Fed's Kaplan sees risk of inflation gaining a foothold in U.S. economy Ann Saphir
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Dallas Federal Reserve Bank President Robert Kaplan speaks at the Commonwealth Club in San Francisco, U.S., October 11, 2019. REUTERS/Ann Saphir
May 14 (Reuters) - Dallas Federal Reserve President Robert Kaplan on Friday raised the prospect of a worrisome rise in U.S. inflation expectations, as imbalances between supply and demand for labor and goods put upward pressure on prices.
Most U.S. central bank policymakers see the upward pressure - evident in a 4.2% jump in annual consumer prices last month - as transitory, expecting supply chains to eventually catch up to higher demand, more workers to return to the labor force as the rollout of COVID-19 vaccines alleviates safety concerns, and working parents to have more flexibility as more schools and childcare facilities reopen.
The spending boost helping fuel price hikes will subside, they believe, once extra savings are gone and government checks are spent. Imbalances also will ease, preventing any permanent shift upward in business and household perceptions of inflation.
But Kaplan - an outspoken central banker whose views are sometimes out of step with those of his peers - is not so sure.
"What you don't know is, depending on how long that goes on, whether that starts to get embedded in inflation expectations, and you worry that inflation expectations start to get to be more elevated, and then you are getting them elevated to a level that is not consistent with anchoring them at 2%," Kaplan told the University of Texas at Austin's McCombs School of Business. "That's the part I'm concerned about - this is a risk for me."
And it's one more reason that Kaplan is calling on his Fed colleagues "sooner rather than later" to discuss scaling back the central bank's bond-buying program, as the pandemic comes under more control and the economy makes substantial progress toward its full employment and 2% inflation goals.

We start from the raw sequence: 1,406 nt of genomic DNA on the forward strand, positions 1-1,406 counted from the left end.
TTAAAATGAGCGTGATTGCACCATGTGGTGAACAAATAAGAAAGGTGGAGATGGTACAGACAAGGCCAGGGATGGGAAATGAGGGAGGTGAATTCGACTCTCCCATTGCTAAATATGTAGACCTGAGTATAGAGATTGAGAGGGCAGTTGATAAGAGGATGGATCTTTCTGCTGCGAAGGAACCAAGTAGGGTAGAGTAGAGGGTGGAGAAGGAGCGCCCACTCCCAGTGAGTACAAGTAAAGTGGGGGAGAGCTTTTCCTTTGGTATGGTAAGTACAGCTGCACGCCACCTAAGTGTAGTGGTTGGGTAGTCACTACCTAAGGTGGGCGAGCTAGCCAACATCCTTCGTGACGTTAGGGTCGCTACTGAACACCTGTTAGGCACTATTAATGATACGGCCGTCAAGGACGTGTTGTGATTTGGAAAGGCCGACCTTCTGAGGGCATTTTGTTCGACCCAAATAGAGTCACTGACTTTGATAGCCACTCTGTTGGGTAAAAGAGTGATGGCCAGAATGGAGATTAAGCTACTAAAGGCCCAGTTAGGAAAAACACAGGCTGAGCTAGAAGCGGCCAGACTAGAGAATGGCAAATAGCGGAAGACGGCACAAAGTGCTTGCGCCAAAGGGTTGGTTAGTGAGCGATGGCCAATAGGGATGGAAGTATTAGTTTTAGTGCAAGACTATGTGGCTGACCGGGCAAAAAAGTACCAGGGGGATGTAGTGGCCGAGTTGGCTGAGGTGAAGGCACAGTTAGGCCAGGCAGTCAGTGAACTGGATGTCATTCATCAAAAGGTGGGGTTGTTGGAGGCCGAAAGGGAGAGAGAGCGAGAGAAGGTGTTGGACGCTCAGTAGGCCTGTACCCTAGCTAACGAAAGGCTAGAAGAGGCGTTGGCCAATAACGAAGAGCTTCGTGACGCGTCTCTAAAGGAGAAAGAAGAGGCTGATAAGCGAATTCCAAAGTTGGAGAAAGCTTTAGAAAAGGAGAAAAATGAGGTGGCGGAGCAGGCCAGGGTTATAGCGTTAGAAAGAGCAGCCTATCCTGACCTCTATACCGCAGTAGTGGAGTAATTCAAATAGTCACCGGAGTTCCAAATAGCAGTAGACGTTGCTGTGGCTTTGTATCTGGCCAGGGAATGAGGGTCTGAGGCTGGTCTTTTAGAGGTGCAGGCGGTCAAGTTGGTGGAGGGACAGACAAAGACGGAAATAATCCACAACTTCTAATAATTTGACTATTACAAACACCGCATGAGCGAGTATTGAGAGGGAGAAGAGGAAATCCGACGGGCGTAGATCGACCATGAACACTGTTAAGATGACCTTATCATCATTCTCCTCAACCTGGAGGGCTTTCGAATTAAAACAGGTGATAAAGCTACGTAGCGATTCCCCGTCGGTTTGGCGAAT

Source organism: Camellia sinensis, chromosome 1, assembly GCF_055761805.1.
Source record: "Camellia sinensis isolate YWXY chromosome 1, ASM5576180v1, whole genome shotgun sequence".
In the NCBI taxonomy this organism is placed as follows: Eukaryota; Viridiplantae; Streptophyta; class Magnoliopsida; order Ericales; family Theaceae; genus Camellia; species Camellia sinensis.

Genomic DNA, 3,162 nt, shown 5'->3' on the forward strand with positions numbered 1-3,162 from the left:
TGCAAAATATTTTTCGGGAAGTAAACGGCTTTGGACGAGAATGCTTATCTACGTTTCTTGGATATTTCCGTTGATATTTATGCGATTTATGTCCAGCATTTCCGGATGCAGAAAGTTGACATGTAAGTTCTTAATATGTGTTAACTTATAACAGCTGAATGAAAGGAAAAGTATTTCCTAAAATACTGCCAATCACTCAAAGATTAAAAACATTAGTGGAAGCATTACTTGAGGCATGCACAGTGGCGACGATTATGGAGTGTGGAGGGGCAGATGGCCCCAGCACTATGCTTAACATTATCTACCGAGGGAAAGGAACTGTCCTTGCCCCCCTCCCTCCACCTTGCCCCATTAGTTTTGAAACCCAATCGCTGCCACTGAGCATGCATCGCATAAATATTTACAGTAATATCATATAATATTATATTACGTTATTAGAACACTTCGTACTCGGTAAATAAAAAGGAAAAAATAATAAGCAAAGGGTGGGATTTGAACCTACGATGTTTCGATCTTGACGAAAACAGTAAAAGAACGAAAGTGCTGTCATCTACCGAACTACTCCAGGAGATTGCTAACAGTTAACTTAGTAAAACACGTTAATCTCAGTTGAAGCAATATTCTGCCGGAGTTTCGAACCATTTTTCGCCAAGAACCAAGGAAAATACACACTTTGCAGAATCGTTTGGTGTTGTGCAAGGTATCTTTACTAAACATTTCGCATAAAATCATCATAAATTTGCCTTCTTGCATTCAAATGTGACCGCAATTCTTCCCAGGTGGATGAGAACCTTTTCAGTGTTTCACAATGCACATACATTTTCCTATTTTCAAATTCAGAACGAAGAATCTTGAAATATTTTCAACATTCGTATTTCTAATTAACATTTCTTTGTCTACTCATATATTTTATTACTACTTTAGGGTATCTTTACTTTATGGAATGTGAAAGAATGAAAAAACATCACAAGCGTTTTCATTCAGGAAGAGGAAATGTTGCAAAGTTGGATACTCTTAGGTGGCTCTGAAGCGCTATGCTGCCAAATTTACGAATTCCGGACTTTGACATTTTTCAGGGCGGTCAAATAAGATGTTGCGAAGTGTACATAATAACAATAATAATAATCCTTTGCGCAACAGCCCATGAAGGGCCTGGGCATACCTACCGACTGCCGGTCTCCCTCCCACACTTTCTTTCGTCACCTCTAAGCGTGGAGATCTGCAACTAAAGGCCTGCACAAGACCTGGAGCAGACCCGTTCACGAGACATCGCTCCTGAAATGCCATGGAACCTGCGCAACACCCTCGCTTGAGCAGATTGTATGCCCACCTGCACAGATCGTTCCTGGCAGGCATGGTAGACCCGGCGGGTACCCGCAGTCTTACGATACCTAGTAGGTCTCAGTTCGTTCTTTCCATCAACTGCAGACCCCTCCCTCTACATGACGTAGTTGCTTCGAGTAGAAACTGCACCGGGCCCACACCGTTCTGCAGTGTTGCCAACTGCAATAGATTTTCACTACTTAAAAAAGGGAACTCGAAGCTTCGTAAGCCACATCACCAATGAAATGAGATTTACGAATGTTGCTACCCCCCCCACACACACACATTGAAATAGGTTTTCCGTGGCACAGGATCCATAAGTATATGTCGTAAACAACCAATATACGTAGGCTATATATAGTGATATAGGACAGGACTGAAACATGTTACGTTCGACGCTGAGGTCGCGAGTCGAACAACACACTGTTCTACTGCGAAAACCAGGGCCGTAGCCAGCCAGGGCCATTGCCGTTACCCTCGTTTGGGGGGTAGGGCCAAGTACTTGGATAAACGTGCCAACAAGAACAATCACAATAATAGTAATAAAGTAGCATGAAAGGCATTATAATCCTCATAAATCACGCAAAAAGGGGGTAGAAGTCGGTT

On Friday, Kaplan said contacts in industries affected by the global semiconductor shortage, for instance, have told him it could now take as long as two years to resolve the issue.
Clogged chip supply chains led to a record jump in used car and truck prices last month. And it's not just chips, Kaplan said on Friday: it's unclear how long bottlenecks could last in many industries.
"There's more fiscal policy coming, demand could be strengthened for some of these products, and that's actually creating some of the uncertainty," he said.
'ON THE MOVE'
There are signs inflation expectations are beginning to rise. Consumers’ estimates of inflation for the next five years shot up to 3.1% - the highest in more than a decade, a University of Michigan survey showed on Friday.
It's one of many measures the Fed uses to gauge inflation expectations. Several Fed policymakers, including Fed Governor Christopher Waller, Cleveland Fed President Loretta Mester and Fed Vice Chair Richard Clarida have said in the past week that they believe inflation expectations remained anchored at 2%.
"The standard central bank response to a supply shock is to look through it as long as it doesn’t feed into inflation expectations," Karim Basta, chief economist for III Capital Management, said in a note to investors on Friday.
"It remains surprising how many Fed officials describe expectations as ‘well anchored’ despite those expectations measures being very much on the move. Perhaps if they miraculously stopped here they could be seen as well anchored, but that doesn’t appear to be the case," Basta said.
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